It appears landlords and tenants will continue to be impacted by the COVID-19 pandemic for several more months. As the end of the year approaches, it’s important to consider strategies needed to adapt to today’s challenges:
Tenant Screening in the Age of COVID-19
Eviction moratoriums or no, at some point soon there is going to be an onslaught of evictions for nonpayment of rent. Evicted tenants will be back in the market alongside those applicants who have been making rent payments. Your tenant screening policies need to keep pace:
Watch for more self-employed applicants and review how to screen these tenants. See our previous post, How to Verify Self-Employment Income.
More tenants will be receiving government assistance. Find out if your city or state prohibits rejecting tenants based on source of income. Requiring one or two years of continuous employment in the rental application may be illegal. And it may be unrealistic in today’s market.
Tenants facing the reality of eviction or those who have not made it right with the current landlord are more prone to commit tenant fraud. Examples of fraud might include inflating income, leaving out previous addresses, and fake references. Be vigilant and avoid becoming a victim.
Although many tenants are going to be affected by the pandemic and resulting unemployment or business closures, landlords still need to run tenant screening reports to catch tenant fraud and flag applicants with bad payment history that began before the pandemic.
Spiking the Rent
As tempting as it may be to spike up rent at the next vacancy to make up for income lost during the pandemic, landlords first need to consider two issues.
The market is softening. High rents could price the property out of the market. A prolonged vacancy will eat any potential profits, and overmarket rent attracts only bad tenants — those who are being rejected from other properties. Good tenants will look elsewhere. A viable alternative is to offer a shorter term lease and reevaluate the market in six to nine months.
The pandemic is not the only crisis facing tenants. Recent storms and wildfires have forced evacuations and business closures, exacerbating unemployment, and straining the housing markets. Check to see if your state or city is under an emergency order that would preclude significant rent increases as “price gouging” for as long as the order is in place.
Annual Rent Increases
Before enforcing rent increases provided for in the lease, it’s a good idea to check for local COVID-19 emergency orders. In some cases, rent increases are prohibited for a specified period or time or for as long as the order is in place.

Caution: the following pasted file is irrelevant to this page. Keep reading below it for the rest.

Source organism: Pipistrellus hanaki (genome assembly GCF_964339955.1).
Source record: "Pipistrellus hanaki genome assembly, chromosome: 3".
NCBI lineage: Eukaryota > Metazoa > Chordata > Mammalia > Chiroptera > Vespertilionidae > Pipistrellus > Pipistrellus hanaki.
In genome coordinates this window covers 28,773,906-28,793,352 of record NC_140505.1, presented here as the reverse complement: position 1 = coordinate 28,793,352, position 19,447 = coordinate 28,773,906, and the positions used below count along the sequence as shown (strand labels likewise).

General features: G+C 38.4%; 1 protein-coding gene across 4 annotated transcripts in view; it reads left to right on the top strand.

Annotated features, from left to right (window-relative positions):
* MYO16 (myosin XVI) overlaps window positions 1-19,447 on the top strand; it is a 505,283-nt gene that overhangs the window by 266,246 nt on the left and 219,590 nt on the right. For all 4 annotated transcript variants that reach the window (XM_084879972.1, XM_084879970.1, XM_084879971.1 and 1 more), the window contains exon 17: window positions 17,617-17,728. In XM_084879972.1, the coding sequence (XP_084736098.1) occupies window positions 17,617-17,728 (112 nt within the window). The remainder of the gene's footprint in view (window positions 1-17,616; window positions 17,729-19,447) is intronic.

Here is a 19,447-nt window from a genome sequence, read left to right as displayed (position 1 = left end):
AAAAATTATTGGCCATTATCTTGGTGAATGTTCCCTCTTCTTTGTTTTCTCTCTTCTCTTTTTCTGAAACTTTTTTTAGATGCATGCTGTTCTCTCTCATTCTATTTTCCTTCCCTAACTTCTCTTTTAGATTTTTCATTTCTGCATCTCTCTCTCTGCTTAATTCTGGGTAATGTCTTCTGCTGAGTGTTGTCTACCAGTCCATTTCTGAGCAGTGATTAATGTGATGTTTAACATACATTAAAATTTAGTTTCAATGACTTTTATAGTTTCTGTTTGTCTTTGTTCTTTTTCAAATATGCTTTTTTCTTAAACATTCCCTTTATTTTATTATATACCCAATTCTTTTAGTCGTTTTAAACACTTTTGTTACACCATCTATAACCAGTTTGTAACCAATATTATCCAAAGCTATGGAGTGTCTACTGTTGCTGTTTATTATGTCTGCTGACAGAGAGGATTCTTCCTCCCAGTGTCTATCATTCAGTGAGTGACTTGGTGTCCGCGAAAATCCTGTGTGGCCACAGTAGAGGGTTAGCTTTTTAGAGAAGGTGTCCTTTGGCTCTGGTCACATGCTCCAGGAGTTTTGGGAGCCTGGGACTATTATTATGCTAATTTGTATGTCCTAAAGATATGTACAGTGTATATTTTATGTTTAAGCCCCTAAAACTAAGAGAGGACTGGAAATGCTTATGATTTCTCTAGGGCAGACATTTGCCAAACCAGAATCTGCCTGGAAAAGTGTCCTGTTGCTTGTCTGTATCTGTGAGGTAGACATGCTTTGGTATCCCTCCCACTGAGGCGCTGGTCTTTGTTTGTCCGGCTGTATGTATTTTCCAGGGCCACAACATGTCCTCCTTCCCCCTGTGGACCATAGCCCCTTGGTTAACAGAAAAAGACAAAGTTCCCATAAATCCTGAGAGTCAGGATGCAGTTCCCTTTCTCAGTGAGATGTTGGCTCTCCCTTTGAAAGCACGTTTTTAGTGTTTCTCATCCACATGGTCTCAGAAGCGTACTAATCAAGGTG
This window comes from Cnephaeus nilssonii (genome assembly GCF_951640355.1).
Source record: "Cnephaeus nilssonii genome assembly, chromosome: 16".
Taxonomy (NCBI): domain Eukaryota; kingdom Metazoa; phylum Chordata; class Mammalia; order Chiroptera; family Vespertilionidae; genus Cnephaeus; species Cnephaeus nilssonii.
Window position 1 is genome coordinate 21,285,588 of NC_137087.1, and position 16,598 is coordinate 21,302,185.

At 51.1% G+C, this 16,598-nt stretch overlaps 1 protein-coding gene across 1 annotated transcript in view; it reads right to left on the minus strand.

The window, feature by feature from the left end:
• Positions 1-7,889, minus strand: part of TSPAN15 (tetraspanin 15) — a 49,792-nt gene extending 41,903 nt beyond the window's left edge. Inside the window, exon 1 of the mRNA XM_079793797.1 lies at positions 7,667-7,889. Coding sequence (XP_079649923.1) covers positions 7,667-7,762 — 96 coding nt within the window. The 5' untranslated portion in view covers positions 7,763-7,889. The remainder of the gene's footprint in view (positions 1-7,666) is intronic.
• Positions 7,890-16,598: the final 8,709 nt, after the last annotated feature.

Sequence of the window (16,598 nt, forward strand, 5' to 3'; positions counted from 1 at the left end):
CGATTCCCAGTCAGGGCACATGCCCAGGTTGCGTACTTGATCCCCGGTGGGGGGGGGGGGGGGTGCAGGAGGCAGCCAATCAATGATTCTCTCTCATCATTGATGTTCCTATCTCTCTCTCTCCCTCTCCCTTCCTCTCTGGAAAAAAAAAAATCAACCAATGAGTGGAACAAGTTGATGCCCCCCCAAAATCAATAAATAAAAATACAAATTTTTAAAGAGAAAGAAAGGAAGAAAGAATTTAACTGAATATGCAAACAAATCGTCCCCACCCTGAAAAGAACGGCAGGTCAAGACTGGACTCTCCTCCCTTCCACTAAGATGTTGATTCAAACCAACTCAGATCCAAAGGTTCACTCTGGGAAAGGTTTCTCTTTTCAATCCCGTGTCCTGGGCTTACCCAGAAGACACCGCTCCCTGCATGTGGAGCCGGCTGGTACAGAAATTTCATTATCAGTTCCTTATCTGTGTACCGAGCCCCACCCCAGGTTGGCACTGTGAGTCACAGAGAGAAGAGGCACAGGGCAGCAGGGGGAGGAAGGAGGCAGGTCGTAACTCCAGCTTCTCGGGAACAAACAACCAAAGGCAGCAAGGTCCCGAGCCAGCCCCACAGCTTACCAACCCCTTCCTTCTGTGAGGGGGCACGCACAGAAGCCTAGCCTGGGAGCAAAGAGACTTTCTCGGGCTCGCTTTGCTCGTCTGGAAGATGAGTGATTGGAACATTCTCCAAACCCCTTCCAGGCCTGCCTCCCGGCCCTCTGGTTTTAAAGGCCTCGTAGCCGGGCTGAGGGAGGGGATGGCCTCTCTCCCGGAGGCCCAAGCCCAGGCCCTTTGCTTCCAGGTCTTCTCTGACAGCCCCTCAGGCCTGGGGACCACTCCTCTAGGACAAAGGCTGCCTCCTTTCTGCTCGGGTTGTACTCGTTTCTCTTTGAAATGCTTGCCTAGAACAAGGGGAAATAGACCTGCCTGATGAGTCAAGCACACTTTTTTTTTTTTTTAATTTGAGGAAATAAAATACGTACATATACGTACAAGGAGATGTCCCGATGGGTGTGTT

The same orders that prohibit rent increases also may prohibit the accrual of late fees. Landlords may attempt to recover lost profits by tacking on some fees to balance the numbers. That strategy has the potential to backfire if tenant retention dwindles and the best tenants move on. New fees likely would be considered illegal unless the tenant agrees or renews the lease agreement.
Companies that provide platforms for video tours are touting the popularity of virtual tours with tenants. Landlords who were forced to adopt this strategy during stay-at-home orders are finding that video tours are a significant time-saver. This method helps tenants narrow down their search without wasting valuable leasing staff time. The video tour also is popular with tenants who are planning their moves by allowing a quick visual reminder of the space without revisiting in person.
Tenants always have listed safety as a top concern when choosing a rental property. Today, that means COVID-19 appropriate measures.
When thinking of updating amenities, focus on in-suite laundry. This could range from simple washer and dryer hookups or supplying washers and dryers to adding more machines in shared laundry spaces to speed up laundry day. Package lockers that can be accessed individually address the uptick in online shopping. Keep aisles as wide as possible and allow extended hours so tenants don’t need to pack together to collect their packages. More tenants will be working from home. That may require top-tier internet and cable connectivity. That’s also appealing for tenants who are entertaining themselves at home. And because tenants likely will be home more often, consider preempting noise complaints by reminding tenants to be considerate of their neighbors.
And don’t let up yet on the all-important hand sanitizer stations — outside of elevators, in the leasing office, and in common areas.
This post is provided by Tenant Verification Service, Inc., helping landlords reduce the risks of renting with fraud prevention tools that include Tenant Screening, Tenant Background Checks, (U.S. and Canada), as well as Criminal Background Checks, and Eviction Reports (U.S. only).
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Disclaimer: The information provided in this post is not intended to be construed as legal advice, nor should it be considered a substitute for obtaining individual legal counsel or consulting your local, state, federal or provincial tenancy laws.